We also facilitate exchanges between the World Bank Group and our Belgian knowledge institutions and civil society. For the World Bank is not only an investment bank, but also a solid knowledge and advice centre, which is at the top in the field of development economics. It also offers a wide variety of interesting lectures and training courses.


5 pairs of eyes

I think that, in general, the World Bank is doing well, although I can understand the criticism. It would appear that certain projects do not always benefit the poor or harm the environment, etc. The Board of Directors definitely makes efforts to remedy this. On 1 October 2018, for example, a new 'environmental and social framework' came into force, to which our predecessors in the Belgian constituency made a major contribution.

From now on, the issues that can arise in the social and environmental fields will be dealt with more systematically. Think of climate change, equal participation and involvement of stakeholders or the impact on working conditions. In fact, the WBG has '5 pairs of eyes' that monitor its functioning and adjust it where necessary: the inspection, an internal audit, an independent evaluation group, an institutional integrity department and an ombudsman for IFC and MIGA.

The WBG has '5 pairs of eyes' that monitor its functioning and adjust it where necessary: the inspection, an internal audit, an independent evaluation group, an institutional integrity department and an ombudsman for IFC and MIGA.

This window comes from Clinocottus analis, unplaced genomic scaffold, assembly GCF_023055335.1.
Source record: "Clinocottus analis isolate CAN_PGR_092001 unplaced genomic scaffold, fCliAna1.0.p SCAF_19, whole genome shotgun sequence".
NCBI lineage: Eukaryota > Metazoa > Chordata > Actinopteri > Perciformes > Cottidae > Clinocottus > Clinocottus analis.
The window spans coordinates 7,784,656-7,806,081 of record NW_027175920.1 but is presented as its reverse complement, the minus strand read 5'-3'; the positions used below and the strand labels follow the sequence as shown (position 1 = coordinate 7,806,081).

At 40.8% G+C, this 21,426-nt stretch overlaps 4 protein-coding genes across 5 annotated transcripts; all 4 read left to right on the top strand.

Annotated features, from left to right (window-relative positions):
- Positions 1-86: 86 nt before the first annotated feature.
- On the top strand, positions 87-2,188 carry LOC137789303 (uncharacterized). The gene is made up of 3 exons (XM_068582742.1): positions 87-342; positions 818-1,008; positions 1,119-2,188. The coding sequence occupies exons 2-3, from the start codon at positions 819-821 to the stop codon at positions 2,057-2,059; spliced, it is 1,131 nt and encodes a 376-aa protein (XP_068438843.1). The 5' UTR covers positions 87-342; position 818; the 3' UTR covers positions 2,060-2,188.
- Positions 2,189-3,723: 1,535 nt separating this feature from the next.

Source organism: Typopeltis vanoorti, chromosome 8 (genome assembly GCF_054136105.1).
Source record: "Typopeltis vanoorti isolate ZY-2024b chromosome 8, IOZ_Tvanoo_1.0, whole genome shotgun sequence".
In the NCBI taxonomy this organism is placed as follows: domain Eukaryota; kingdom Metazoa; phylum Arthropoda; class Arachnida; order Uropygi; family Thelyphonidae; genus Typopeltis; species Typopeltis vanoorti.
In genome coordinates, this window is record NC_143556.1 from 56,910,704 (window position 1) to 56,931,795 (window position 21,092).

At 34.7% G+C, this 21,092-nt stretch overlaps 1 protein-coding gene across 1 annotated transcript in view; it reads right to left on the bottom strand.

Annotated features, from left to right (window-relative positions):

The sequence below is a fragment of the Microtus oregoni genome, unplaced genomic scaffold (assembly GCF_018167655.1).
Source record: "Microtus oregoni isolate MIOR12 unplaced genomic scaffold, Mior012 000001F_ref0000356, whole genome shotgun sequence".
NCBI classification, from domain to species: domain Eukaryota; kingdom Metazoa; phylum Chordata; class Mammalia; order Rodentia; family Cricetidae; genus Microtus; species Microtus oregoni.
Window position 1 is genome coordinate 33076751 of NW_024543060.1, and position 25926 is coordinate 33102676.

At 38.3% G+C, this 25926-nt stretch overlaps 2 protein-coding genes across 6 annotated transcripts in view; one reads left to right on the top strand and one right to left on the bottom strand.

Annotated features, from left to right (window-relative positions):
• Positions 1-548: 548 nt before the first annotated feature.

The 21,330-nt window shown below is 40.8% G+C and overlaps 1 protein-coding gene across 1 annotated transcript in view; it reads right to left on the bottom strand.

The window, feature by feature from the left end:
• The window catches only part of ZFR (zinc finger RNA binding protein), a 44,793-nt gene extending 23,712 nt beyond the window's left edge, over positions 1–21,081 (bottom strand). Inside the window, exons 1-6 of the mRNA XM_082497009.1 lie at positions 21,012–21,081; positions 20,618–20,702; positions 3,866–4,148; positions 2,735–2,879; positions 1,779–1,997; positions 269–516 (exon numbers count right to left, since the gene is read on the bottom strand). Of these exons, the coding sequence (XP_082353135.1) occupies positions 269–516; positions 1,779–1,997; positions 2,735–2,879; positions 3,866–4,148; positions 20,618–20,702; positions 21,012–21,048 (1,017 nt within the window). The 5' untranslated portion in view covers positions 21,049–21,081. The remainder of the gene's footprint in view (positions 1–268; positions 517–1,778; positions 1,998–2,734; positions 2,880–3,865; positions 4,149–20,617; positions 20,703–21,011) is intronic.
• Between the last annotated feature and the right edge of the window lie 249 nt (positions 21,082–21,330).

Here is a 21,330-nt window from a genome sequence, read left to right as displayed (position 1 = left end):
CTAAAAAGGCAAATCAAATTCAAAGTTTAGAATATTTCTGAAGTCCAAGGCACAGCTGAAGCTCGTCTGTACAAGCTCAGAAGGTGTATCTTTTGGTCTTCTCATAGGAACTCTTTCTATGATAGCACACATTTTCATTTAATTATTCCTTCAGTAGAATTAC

By the end of this year, a new strategy on operation in fragile contexts and conflict-sensitive situations will be completed. By 2030, half of the poor will be living in unstable environments or in countries at war, where extreme poverty will rise exponentially. The WBG can therefore only achieve its objectives if it can intervene effectively in these countries. This requires a different way of working as well as special staff qualifications, more flexible procedures and stronger partners. The new strategy helps to determine how the WBG should act in such situations and how it can help reduce fragility and conflict.


Promoting Belgian expertise

The World Bank Group includes 73 Belgians with a permanent contract and about 70 consultants with a temporary contract. In 2018, Minister Alexander De Croo signed an agreement with the World Bank to allow young Belgian talents to enter the bank. We are also trying to give more visibility to the existing recruitment programmes and are planning a visit to Belgium in October 2019.

I will be working as an alternate director for 2 to 4 years. What will follow is yet to be determined. In any case, we enjoy living in Washington DC, a quiet and very diverse city with lots of greenery and playgrounds for our children who are 7 and 5 years old. The museums are freely accessible and there are many music performances.

Our children attend an American public school and we are really impressed by the hospitality and the way this institution integrates them as non-native speakers.


World Bank
Back to file
In the same category - Article 3 /22 Art takes up the battle against HIV